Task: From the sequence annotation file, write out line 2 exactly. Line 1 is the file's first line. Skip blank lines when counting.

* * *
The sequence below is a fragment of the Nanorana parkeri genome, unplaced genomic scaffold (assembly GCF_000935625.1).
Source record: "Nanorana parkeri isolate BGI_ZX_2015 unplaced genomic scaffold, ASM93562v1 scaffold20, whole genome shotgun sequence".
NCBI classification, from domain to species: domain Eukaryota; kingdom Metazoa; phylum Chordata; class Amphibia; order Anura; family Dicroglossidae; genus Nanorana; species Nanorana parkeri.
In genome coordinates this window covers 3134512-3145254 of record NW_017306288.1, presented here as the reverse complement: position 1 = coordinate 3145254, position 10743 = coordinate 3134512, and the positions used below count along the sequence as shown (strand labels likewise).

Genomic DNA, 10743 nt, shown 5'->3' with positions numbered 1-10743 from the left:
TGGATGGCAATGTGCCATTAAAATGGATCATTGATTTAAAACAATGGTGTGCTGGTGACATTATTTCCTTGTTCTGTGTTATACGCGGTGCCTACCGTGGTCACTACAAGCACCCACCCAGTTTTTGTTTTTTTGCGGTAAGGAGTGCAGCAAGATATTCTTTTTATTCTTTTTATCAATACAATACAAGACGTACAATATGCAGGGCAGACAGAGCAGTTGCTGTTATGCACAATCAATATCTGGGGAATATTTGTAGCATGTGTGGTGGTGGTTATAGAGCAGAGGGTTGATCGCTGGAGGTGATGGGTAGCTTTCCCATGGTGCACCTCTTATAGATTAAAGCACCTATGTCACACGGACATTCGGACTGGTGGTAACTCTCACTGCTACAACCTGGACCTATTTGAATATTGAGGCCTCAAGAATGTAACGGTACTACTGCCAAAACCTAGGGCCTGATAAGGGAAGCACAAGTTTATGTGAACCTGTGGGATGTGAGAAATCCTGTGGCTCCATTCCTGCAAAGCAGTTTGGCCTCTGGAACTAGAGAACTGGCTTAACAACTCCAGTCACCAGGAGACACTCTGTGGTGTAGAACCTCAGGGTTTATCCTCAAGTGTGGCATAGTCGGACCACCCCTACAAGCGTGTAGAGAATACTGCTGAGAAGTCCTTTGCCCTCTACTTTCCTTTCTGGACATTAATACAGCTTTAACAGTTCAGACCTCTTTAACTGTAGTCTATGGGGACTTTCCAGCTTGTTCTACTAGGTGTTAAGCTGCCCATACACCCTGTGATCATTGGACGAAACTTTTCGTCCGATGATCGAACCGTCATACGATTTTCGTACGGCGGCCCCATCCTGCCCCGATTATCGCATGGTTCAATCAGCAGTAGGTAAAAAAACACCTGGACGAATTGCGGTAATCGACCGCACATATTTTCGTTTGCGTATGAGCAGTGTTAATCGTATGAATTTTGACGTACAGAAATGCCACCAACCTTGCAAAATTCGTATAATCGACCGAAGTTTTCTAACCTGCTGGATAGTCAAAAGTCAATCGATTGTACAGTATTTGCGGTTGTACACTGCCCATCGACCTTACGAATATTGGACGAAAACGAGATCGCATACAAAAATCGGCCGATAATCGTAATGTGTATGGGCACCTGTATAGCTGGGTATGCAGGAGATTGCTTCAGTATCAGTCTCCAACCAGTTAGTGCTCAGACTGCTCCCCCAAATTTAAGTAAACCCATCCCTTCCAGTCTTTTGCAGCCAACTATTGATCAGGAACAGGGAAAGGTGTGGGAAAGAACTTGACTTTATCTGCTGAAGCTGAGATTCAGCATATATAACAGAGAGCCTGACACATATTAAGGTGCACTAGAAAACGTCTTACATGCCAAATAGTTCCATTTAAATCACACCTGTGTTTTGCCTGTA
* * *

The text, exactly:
Source record: "Nanorana parkeri isolate BGI_ZX_2015 unplaced genomic scaffold, ASM93562v1 scaffold20, whole genome shotgun sequence".